What's more, 100 million pennies are thought to be out of circulation or lost forever, buried deep in sofa cushions or out of arm's reach under the passenger seat of the family Buick.
If all of the pennies in circulation were lost, that would be just fine with most men in the country (women don't feel the same way).
Spectrem Group's Millionaire Center just released a survey indicating where the lowly penny stands in the eyes of the American public -- or in some cases, where it should just roll away for good.
What's most interesting is how the penny's value breaks down demographically, with 62% of men wanting the penny shelved for good, while 57% of women still like the copper currency around. And it's not young people, but Americans between 41 and 50 years old that want to roll the penny away forever. Americans 60 and older want some pennies in their pocket for the foreseeable future.
Overall, a slight majority of adults -- 53% -- want the penny gone.
Will the federal government bend to pressure and stop circulating pennies into the economy?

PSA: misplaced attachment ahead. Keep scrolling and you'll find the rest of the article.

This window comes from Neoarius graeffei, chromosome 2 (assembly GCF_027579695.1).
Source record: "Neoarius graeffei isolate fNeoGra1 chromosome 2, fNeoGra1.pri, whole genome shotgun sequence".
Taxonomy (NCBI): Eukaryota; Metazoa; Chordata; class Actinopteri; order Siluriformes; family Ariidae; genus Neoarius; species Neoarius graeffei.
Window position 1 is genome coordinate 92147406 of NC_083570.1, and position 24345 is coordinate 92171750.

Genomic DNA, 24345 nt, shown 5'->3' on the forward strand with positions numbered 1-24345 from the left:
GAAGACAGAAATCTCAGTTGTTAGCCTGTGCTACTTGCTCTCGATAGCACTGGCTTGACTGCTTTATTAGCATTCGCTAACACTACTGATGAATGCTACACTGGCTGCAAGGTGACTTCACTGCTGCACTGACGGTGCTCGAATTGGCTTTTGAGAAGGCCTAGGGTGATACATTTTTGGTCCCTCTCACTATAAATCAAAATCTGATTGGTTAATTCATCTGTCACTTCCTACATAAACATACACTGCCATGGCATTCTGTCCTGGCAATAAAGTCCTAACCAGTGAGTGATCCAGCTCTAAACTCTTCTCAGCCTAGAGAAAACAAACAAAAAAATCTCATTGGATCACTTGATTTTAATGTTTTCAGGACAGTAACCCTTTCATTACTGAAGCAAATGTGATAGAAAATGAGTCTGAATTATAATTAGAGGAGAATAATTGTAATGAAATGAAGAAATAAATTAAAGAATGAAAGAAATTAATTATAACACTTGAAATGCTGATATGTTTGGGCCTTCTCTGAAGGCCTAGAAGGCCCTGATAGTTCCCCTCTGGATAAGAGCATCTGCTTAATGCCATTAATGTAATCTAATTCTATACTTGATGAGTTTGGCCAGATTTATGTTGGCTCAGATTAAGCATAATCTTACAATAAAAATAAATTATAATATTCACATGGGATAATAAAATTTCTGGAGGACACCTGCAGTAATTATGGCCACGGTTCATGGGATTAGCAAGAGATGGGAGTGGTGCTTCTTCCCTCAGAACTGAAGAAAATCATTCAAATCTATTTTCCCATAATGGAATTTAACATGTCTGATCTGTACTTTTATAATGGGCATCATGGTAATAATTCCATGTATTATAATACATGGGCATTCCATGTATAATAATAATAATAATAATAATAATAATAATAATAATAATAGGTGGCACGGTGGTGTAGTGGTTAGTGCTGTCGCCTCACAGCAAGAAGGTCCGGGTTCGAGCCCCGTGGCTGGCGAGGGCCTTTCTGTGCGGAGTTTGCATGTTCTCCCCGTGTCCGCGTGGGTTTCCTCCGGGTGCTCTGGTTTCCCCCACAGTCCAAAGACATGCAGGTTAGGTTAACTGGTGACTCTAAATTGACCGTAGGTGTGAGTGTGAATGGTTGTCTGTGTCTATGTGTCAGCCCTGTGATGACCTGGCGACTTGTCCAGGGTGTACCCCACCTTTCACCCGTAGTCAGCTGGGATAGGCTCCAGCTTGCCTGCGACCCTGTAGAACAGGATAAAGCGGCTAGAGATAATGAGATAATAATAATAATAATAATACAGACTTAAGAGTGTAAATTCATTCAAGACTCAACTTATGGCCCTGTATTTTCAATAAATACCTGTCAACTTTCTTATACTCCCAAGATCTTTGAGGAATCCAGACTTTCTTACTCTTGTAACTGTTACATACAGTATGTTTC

It's doubtful, even as Canada, New Zealand and Australia have eliminated their lowest currency coins amid weakening popularity.
There is a good financial case to be made to eliminate the penny. Time is one issue -- the penny accounts for 60% of the U.S. Mint's production, and it cost 1.83 cents to make every one penny as of Sept. 30, according to Coinupdate.com. (It costs 9.41 cents to make another coin decreasing in popularity -- the nickel.)
And for the eighth consecutive year, the penny has generated a net loss for the taxpayer, losing $55 million in 2013 (after losing $58 million a year earlier). In the past seven years, the penny has cost taxpayers $573 million, Coinupdate.com says.
But there's no discernible movement in Congress to shed the penny, and no real clamor from lobbyists or consumer groups to start one anytime soon.